DarlingBri- I really appreciate your words. This is what I remind myself when my feelings of guilt and concern overwhelm me. I feel bad saying it but I wasn't even concerned or cared much when she said she was moving and then I never heard from her. I was relieved that I wasn't talking to her. It was only after talking to my aunt and realizing how bad her situation was that I started to feel terrible for her and worry about her well-being.
posted by rainygrl716 at 9:24 PM on August 13, 2008


Do you have to help her? No, it's not likely that you do. I don't see any moral reason that would obligate you to help her.

But, should she contact you again, I think you should offer to help her. So, long as the help is on your terms and within certain limits I can see no harm to you. But what are reasonable terms and reasonable limits? This is for you and your husband to decide. You might suggest to her that you are willing to help her financially but only if she enters counseling and gets a new job. Or you might come up with some other arrangement entirely.

Talk to your husband and decide what you are comfortable doing; set firm boundaries. Then wait. I am certain that she will contact you at some point. The best thing you can do fore her, and yourself, is to be ready.
posted by oddman at 9:33 PM on August 13, 2008


I have to admit I have no experience whatsoever with this kind of situation. But seeing how young you are (geezis, only two years older than me!), you have a lot in your future to take care of. But unfortunately, you cannot take care of everything, including family/parents.

Now I'm going to say this from an individualistic POV - that is, your first priority should be you. You, and then the people closest to you (husband, close friends, etc.), then the priority gets lower the less close you are to someone. What your mother did - not telling anyone where she went, cutting off communication essentially - is a sign that she wants to be alone, and find her own path. She will contact you if she is in need. If no word, then assume she's doing fine (or at least alive), and go about your own business. I know you're hurting and you feel like you have an obligation to help family and parents, but realize you're an adult and you have your own life to define.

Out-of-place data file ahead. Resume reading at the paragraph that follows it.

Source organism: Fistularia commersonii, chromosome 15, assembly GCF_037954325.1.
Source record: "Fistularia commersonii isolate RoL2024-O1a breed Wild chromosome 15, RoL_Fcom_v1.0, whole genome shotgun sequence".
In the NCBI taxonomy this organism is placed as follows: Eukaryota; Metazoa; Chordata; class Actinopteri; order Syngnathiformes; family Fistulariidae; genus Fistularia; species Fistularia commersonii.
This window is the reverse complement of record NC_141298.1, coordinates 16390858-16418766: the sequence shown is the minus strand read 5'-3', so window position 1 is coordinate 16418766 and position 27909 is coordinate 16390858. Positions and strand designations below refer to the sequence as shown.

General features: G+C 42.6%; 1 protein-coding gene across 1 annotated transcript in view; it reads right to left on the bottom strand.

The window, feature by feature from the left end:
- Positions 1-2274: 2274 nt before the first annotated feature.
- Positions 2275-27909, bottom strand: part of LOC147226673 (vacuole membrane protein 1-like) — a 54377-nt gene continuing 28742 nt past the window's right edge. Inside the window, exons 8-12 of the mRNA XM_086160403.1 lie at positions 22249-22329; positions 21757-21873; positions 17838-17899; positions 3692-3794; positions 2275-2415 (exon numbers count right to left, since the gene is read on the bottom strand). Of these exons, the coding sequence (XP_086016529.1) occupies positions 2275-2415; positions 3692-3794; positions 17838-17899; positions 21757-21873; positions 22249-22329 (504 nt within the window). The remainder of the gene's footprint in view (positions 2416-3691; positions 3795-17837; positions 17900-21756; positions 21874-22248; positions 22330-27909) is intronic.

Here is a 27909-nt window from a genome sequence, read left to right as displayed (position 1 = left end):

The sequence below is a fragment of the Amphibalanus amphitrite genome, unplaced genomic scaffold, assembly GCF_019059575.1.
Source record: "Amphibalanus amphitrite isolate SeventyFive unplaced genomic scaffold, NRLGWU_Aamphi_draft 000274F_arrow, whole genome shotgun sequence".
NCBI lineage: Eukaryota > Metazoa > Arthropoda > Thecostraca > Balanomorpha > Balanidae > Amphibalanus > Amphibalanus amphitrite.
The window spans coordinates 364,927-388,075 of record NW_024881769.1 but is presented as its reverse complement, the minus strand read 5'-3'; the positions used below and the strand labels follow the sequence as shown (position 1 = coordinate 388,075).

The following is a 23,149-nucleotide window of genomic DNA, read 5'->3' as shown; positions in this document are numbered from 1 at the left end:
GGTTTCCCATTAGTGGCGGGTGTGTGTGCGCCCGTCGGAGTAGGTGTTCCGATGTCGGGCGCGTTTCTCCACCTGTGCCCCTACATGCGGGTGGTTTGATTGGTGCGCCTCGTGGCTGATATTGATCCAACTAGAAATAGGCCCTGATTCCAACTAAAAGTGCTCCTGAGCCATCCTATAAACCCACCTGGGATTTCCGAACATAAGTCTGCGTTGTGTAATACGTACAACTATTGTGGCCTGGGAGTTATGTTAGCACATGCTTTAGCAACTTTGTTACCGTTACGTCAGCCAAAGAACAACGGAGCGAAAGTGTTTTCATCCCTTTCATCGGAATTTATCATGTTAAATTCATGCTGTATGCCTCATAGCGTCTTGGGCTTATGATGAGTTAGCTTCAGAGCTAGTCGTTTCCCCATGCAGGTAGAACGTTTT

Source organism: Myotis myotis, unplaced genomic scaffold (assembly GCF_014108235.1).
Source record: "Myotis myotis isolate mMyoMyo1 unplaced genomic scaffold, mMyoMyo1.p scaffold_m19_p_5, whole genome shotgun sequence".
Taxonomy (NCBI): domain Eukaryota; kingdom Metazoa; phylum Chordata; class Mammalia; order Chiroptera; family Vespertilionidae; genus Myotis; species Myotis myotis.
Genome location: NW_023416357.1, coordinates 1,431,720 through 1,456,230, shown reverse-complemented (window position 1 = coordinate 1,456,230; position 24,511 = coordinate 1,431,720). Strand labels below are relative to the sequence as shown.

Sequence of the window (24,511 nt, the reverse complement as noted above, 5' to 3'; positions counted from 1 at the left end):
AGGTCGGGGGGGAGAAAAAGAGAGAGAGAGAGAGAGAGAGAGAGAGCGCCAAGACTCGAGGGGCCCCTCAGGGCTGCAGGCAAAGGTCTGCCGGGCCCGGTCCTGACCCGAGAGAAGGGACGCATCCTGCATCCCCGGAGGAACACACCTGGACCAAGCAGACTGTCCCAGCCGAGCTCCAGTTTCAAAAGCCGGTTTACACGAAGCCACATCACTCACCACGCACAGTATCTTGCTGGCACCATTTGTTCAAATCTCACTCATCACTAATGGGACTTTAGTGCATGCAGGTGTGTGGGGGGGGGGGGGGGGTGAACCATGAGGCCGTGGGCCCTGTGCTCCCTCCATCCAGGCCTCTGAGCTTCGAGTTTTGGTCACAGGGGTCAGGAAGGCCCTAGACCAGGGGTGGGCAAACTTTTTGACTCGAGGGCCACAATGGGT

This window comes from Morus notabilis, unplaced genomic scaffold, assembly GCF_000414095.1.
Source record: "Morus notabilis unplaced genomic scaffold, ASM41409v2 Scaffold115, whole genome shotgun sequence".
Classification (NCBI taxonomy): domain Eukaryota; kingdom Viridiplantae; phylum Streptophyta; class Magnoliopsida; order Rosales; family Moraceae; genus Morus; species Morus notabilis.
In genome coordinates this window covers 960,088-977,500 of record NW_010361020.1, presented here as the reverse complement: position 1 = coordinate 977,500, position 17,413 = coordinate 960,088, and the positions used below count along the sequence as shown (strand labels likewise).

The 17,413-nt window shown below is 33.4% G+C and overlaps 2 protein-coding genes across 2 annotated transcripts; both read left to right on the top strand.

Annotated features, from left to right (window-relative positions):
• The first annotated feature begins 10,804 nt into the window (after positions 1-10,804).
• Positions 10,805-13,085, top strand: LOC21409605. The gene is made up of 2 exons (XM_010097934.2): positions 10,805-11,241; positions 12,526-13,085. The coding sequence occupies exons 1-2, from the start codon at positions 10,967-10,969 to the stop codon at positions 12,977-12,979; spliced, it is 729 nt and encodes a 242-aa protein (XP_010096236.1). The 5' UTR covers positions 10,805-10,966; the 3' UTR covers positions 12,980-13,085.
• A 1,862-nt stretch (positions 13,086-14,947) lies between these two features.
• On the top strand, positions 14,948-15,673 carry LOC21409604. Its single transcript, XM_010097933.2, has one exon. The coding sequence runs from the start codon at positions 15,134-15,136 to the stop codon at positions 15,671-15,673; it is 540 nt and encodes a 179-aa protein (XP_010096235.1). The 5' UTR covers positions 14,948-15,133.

posted by curagea at 10:09 PM on August 13, 2008


Best answer: At some point, every child of broken parents has to either become their own better parent, or sink into the pit of familial despair. You have a new family now, and need to think about what's best for it as an entity even if you can't focus on what's best for you. Your mother is relatively young, and if you don't protect her, she will undoubtedly find someone else to do so, because from what you describe, that is her dynamic.

When you asked to move back home because you were sick and she said no, she was telling you that she was not available to serve the role of mother in your life. Although at some gut, mindless level you may feel differently, this does not mean that you have to become her mother in order to restore the mother/daughter relationship to some semblance of normalcy.

There are no rules for this at all. You can do whatever you want. You can help her next time she asks for help, then stop helping her at any time you feel like it. You can be mean to her. You can ignore her. You can pay her bills for the rest of her life. You can put your husband in charge of deciding what, if anything, you-as-a-family do for your mother. This is your life. You get to decide minute by minute and month by month how you want to live it, what you will tolerate and what you won't, and you are the only person who is allowed to judge how you're doing.